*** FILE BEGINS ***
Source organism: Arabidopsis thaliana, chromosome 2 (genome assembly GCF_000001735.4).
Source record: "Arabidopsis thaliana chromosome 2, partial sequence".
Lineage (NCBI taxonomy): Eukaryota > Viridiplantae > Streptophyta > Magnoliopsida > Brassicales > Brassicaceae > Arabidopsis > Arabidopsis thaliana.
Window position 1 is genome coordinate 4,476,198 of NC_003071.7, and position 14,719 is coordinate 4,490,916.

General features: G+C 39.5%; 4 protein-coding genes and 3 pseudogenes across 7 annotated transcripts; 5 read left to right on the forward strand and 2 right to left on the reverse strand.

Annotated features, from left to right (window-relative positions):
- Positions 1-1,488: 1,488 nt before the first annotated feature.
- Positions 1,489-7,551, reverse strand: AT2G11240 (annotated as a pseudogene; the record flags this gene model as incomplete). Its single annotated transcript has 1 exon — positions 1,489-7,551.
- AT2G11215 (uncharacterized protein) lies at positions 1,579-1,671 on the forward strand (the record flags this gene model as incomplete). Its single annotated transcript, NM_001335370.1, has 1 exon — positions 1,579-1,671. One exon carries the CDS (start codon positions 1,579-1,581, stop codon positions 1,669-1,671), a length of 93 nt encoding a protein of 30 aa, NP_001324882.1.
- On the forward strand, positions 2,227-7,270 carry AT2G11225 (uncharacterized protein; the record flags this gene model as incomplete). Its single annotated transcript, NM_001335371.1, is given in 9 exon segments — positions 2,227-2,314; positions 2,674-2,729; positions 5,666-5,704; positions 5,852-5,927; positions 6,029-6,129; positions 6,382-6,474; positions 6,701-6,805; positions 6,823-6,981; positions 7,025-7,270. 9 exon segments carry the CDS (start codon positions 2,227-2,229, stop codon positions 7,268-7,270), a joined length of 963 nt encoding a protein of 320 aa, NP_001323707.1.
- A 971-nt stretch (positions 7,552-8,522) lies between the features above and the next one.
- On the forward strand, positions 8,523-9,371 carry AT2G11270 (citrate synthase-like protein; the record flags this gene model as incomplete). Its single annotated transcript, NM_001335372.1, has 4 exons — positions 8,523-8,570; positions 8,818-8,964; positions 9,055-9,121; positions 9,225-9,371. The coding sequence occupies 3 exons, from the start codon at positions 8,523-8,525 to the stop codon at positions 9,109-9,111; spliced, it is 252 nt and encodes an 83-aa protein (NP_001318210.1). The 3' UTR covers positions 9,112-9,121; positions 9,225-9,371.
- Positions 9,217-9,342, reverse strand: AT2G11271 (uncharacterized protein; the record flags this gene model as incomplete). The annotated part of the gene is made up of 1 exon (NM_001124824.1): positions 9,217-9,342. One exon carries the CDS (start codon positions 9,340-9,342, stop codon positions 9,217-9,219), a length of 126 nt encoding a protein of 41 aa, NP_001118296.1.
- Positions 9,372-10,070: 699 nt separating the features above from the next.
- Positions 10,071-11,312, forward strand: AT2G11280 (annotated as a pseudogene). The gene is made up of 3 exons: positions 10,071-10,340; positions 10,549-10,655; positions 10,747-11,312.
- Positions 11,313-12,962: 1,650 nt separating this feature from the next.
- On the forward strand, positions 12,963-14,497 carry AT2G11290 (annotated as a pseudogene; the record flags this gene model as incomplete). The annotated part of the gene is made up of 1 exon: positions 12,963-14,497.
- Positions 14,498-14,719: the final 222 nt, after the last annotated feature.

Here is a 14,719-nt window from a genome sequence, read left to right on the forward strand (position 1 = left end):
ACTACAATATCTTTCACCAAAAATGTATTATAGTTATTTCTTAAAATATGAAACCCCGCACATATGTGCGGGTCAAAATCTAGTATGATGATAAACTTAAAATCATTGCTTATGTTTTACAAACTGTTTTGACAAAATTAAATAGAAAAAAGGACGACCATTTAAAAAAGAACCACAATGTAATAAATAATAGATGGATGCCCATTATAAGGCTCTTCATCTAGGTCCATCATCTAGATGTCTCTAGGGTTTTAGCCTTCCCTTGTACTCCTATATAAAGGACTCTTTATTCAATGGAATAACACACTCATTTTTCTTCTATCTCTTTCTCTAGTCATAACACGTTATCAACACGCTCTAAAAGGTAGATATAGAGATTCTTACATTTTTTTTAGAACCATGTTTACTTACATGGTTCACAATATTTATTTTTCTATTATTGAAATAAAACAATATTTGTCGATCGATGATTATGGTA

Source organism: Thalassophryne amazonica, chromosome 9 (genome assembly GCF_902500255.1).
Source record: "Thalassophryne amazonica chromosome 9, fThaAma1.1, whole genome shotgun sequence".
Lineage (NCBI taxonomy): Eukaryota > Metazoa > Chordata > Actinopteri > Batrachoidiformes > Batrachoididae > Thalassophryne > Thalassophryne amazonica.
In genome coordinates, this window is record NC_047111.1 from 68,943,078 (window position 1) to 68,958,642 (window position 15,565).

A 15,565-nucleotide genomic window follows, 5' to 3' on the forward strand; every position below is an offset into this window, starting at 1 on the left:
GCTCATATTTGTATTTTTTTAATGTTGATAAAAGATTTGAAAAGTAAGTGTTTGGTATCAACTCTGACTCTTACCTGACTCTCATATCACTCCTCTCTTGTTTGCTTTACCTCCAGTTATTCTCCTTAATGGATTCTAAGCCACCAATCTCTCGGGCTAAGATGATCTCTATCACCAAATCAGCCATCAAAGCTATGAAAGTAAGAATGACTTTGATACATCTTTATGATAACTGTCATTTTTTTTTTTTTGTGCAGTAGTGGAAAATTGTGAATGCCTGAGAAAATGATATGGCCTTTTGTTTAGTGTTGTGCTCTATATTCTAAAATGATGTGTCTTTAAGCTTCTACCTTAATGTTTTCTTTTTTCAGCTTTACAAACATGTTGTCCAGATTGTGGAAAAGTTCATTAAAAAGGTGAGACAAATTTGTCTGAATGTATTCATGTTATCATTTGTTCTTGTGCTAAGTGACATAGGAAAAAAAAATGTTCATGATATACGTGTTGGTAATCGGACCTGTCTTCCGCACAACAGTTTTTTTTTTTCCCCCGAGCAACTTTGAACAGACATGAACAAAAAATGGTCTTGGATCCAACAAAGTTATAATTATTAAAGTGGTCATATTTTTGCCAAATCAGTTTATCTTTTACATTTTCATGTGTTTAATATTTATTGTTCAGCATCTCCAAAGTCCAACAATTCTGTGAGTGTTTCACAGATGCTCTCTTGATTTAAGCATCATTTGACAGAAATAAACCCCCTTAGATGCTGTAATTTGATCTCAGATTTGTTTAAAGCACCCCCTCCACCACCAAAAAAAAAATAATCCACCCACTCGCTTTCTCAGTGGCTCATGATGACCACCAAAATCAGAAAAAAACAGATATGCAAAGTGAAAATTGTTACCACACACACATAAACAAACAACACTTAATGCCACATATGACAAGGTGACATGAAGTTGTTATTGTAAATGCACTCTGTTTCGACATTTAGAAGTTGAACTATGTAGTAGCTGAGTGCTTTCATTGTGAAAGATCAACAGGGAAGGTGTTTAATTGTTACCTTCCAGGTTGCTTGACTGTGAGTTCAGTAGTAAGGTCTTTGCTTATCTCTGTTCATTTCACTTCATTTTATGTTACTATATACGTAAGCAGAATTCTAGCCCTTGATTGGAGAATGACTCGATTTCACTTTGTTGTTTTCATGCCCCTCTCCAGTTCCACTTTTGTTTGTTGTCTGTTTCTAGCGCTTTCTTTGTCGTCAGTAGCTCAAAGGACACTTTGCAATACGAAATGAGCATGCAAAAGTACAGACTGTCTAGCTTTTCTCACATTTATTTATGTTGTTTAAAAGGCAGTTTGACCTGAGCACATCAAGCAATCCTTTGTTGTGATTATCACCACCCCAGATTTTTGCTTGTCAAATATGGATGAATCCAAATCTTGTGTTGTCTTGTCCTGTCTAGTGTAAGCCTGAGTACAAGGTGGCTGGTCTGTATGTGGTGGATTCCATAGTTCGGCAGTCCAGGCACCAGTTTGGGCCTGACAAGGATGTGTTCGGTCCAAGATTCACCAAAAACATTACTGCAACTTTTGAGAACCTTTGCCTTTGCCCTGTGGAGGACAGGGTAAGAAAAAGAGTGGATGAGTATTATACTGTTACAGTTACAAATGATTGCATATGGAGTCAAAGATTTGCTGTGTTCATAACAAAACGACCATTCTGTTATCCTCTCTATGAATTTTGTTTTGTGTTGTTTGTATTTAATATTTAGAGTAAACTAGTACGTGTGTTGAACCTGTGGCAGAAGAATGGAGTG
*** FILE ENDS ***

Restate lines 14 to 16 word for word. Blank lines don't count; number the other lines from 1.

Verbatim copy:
- Positions 9,372-10,070: 699 nt separating the features above from the next.
- Positions 10,071-11,312, forward strand: AT2G11280 (annotated as a pseudogene). The gene is made up of 3 exons: positions 10,071-10,340; positions 10,549-10,655; positions 10,747-11,312.
- Positions 11,313-12,962: 1,650 nt separating this feature from the next.